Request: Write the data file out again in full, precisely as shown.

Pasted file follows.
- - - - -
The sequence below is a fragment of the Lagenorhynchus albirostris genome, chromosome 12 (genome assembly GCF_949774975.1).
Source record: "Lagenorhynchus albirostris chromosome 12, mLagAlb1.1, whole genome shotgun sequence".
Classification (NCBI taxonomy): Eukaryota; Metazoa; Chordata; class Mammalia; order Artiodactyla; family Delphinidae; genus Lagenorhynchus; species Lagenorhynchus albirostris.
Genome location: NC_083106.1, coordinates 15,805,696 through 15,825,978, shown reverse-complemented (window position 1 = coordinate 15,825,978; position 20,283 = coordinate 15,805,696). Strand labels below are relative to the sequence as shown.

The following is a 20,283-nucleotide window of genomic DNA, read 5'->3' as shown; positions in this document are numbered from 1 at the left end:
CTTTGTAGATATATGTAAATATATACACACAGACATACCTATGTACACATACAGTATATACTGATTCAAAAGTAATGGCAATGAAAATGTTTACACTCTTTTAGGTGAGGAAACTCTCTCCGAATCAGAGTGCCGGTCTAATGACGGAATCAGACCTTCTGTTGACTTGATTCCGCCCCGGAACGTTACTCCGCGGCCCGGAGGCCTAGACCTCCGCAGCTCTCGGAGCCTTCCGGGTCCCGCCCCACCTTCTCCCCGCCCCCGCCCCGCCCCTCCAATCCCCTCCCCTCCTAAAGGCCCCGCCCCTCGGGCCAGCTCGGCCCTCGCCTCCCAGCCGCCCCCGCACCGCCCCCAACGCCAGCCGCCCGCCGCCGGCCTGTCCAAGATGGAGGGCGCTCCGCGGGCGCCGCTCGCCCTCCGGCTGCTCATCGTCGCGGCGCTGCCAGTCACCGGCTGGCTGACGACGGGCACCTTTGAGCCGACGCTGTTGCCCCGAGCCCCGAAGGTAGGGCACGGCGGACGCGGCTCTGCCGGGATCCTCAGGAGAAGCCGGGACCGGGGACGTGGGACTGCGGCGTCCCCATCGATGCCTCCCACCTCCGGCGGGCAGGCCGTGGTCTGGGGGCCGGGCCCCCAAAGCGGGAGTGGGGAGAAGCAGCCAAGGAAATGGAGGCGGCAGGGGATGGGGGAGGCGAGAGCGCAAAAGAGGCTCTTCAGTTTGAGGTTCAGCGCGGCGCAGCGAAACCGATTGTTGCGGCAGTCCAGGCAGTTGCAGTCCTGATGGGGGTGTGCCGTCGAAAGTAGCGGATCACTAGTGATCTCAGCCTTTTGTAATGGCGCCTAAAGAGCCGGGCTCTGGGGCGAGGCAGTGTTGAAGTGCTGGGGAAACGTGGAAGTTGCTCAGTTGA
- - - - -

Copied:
The sequence below is a fragment of the Lagenorhynchus albirostris genome, chromosome 12 (genome assembly GCF_949774975.1).
Source record: "Lagenorhynchus albirostris chromosome 12, mLagAlb1.1, whole genome shotgun sequence".
Classification (NCBI taxonomy): Eukaryota; Metazoa; Chordata; class Mammalia; order Artiodactyla; family Delphinidae; genus Lagenorhynchus; species Lagenorhynchus albirostris.
Genome location: NC_083106.1, coordinates 15,805,696 through 15,825,978, shown reverse-complemented (window position 1 = coordinate 15,825,978; position 20,283 = coordinate 15,805,696). Strand labels below are relative to the sequence as shown.

The following is a 20,283-nucleotide window of genomic DNA, read 5'->3' as shown; positions in this document are numbered from 1 at the left end:
CTTTGTAGATATATGTAAATATATACACACAGACATACCTATGTACACATACAGTATATACTGATTCAAAAGTAATGGCAATGAAAATGTTTACACTCTTTTAGGTGAGGAAACTCTCTCCGAATCAGAGTGCCGGTCTAATGACGGAATCAGACCTTCTGTTGACTTGATTCCGCCCCGGAACGTTACTCCGCGGCCCGGAGGCCTAGACCTCCGCAGCTCTCGGAGCCTTCCGGGTCCCGCCCCACCTTCTCCCCGCCCCCGCCCCGCCCCTCCAATCCCCTCCCCTCCTAAAGGCCCCGCCCCTCGGGCCAGCTCGGCCCTCGCCTCCCAGCCGCCCCCGCACCGCCCCCAACGCCAGCCGCCCGCCGCCGGCCTGTCCAAGATGGAGGGCGCTCCGCGGGCGCCGCTCGCCCTCCGGCTGCTCATCGTCGCGGCGCTGCCAGTCACCGGCTGGCTGACGACGGGCACCTTTGAGCCGACGCTGTTGCCCCGAGCCCCGAAGGTAGGGCACGGCGGACGCGGCTCTGCCGGGATCCTCAGGAGAAGCCGGGACCGGGGACGTGGGACTGCGGCGTCCCCATCGATGCCTCCCACCTCCGGCGGGCAGGCCGTGGTCTGGGGGCCGGGCCCCCAAAGCGGGAGTGGGGAGAAGCAGCCAAGGAAATGGAGGCGGCAGGGGATGGGGGAGGCGAGAGCGCAAAAGAGGCTCTTCAGTTTGAGGTTCAGCGCGGCGCAGCGAAACCGATTGTTGCGGCAGTCCAGGCAGTTGCAGTCCTGATGGGGGTGTGCCGTCGAAAGTAGCGGATCACTAGTGATCTCAGCCTTTTGTAATGGCGCCTAAAGAGCCGGGCTCTGGGGCGAGGCAGTGTTGAAGTGCTGGGGAAACGTGGAAGTTGCTCAGTTGA